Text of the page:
HOW DOES THE SYSTEM WORK?
When a smoke detector senses particles of combustion, or a heat detector is activated through an increase in temperature, or a pull station is manually activated by an individual, an alarm condition is conveyed to the fire alarm control panel through the initiating circuit. The fire alarm control panel then responds by activating the notification devices, sounding the horns and firing the strobes. Monitored fire alarm systems can simultaneously alert building occupants and the Central Monitoring Station that there is an alarm condition at the protected premise.
If there is power failure in the building , the fire alarm system will be powered by a battery backup. This battery backup is capable of functioning and activating an alarm for a specified length of time. In addition, all Alarm equipment carry US UL (Underwriters Laboratories) and NFPA (National Fire Protection Association) approval on all components. Fire Alarm systems are required to have a control panel and smoke detectors that are UL-approved to ensure that they are electronically compatible.
Unlike stand-alone residential smoke detectors which have reset buttons, fire alarm systems must be reset at the control panel. Action must be taken to investigate the cause of fire before the system can be reset, ensuring the highest level of protection and safety.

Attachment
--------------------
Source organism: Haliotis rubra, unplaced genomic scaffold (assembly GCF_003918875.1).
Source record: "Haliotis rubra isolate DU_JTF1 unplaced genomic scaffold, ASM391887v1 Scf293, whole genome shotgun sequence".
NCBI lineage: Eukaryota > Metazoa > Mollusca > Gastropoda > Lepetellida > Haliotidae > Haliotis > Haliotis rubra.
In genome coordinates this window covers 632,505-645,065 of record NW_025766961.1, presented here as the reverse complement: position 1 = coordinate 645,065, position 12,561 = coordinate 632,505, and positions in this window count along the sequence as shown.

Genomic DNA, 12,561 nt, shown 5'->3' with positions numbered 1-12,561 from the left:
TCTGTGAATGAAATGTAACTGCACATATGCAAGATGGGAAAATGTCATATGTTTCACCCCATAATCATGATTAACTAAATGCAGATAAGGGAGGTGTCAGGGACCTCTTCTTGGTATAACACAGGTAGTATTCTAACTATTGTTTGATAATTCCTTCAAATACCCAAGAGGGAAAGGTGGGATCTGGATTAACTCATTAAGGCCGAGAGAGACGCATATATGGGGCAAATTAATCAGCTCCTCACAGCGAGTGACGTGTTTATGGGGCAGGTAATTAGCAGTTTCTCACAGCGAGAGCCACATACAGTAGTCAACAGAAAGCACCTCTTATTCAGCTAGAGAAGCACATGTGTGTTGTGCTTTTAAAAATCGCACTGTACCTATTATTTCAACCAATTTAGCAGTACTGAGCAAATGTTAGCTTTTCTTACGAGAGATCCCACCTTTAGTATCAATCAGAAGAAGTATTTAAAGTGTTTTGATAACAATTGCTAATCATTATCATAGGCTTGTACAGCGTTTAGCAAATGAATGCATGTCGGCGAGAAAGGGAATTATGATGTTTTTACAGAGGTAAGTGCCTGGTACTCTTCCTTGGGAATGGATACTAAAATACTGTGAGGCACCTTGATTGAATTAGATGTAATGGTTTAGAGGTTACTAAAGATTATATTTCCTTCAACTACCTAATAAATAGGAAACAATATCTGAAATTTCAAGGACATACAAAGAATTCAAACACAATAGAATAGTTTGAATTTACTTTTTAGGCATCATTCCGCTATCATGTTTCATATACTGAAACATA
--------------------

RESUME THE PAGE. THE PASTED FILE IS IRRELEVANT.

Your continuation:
BASIC COMPONENTS OF A FIRE ALARM SYSTEM
Control Panel: The control panel provides the necessary circuits to power the fire alarm system. It receives signals from detectors and transmits these signals to the notification devices. Control panels also supervise the system wiring and the primary power source to the panel. Auxiliary power supplies in the control panel are required in the event of a power failure.
Smoke Detector: Device that detects invisible and /or visible products of combustion. Detectors can be photoelectric or ionization type and can also have a heat-sensing element.
Heat Detector: Device that detects high temperatures or a certain change in temperature over a fixed time period (called rate-of-a rise detector)
Pull Down Station: Fire alarm box containing a glass plate, rod or pull element that mutually activated the alarm.
Strobes and horns Bell: Audible or visible devices used for signaling an alarm condition in a building. Horns must be a certain decibel level over ambient noise to effectively alert building occupants to a fire.
Fire alarm strobes typically employ xenon tubes and light-efficient reflectors to pulse at a certain flash rate to signal warning of a fire.